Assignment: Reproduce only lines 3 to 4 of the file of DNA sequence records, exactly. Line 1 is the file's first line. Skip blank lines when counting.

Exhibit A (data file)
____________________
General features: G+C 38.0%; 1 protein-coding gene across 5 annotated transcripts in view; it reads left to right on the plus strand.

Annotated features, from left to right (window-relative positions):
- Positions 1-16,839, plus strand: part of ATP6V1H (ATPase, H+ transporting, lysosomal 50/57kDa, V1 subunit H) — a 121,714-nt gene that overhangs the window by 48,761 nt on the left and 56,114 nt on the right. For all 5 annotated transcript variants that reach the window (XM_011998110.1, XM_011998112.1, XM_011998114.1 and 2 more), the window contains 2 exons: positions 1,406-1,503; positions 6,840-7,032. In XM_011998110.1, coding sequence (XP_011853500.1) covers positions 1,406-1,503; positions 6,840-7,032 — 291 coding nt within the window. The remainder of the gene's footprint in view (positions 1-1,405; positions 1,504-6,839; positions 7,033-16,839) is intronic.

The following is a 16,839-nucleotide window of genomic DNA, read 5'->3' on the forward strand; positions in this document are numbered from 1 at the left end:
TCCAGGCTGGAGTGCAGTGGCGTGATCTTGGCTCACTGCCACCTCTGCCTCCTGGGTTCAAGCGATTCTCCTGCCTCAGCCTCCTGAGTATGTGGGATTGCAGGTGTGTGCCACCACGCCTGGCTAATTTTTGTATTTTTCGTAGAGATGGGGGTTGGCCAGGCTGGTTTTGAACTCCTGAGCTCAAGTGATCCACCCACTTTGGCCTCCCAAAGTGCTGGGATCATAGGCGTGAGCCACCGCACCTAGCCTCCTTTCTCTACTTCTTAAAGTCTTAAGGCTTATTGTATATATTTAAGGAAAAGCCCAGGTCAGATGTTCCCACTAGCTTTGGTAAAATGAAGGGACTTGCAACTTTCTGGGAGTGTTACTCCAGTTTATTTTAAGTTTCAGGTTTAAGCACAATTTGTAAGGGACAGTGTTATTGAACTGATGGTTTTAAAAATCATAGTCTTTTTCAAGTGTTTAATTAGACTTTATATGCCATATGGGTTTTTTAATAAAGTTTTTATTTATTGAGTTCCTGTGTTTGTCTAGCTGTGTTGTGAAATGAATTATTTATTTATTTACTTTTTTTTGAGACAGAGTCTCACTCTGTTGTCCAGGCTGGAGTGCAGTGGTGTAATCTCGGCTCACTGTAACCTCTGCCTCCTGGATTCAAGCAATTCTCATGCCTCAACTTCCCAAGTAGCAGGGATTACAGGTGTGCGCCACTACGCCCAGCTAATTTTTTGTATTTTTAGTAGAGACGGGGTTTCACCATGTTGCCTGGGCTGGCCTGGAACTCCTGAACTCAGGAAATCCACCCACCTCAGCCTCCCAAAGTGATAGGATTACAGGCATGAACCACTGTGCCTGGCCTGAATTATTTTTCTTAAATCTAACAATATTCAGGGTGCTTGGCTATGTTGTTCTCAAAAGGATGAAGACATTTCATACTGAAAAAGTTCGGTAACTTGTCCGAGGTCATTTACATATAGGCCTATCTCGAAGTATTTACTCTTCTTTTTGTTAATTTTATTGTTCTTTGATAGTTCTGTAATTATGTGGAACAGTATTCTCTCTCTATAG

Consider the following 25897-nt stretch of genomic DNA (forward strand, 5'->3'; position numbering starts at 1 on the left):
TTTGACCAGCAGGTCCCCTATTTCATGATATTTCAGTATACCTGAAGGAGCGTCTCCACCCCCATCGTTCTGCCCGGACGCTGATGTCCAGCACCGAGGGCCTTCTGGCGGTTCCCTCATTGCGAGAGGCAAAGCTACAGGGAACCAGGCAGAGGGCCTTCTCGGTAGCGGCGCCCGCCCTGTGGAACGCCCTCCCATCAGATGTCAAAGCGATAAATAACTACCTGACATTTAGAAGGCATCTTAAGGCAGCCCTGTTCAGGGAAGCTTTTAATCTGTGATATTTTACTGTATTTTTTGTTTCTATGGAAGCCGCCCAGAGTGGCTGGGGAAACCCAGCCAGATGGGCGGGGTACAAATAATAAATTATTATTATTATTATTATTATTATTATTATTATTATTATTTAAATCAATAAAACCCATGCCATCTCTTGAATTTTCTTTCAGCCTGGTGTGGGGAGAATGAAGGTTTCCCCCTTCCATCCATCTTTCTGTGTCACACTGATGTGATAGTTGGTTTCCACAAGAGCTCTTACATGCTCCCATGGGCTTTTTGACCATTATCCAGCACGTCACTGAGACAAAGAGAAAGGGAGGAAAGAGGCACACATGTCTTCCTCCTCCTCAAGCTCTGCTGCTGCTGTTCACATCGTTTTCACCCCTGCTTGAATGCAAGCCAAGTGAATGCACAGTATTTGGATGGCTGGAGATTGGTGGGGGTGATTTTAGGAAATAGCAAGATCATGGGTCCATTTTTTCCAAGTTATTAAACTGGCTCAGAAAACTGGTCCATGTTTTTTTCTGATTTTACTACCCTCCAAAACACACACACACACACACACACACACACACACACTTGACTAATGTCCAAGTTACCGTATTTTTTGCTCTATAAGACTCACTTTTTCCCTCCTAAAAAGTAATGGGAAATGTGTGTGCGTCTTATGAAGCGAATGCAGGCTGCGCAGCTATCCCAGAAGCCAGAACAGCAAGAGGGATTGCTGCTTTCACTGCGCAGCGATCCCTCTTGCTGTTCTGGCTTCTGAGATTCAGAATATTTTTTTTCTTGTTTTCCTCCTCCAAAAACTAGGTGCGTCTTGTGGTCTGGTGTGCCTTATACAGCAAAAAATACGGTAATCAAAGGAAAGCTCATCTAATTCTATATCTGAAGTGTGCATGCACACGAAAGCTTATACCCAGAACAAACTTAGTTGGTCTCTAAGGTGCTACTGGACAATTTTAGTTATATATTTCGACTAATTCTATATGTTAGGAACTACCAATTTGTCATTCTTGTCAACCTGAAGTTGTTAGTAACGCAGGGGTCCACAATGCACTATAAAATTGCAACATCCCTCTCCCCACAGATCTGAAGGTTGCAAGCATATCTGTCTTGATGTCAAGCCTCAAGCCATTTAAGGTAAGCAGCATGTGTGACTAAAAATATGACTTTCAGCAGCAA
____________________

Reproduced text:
- Positions 1-16,839, plus strand: part of ATP6V1H (ATPase, H+ transporting, lysosomal 50/57kDa, V1 subunit H) — a 121,714-nt gene that overhangs the window by 48,761 nt on the left and 56,114 nt on the right. For all 5 annotated transcript variants that reach the window (XM_011998110.1, XM_011998112.1, XM_011998114.1 and 2 more), the window contains 2 exons: positions 1,406-1,503; positions 6,840-7,032. In XM_011998110.1, coding sequence (XP_011853500.1) covers positions 1,406-1,503; positions 6,840-7,032 — 291 coding nt within the window. The remainder of the gene's footprint in view (positions 1-1,405; positions 1,504-6,839; positions 7,033-16,839) is intronic.

The following is a 16,839-nucleotide window of genomic DNA, read 5'->3' on the forward strand; positions in this document are numbered from 1 at the left end: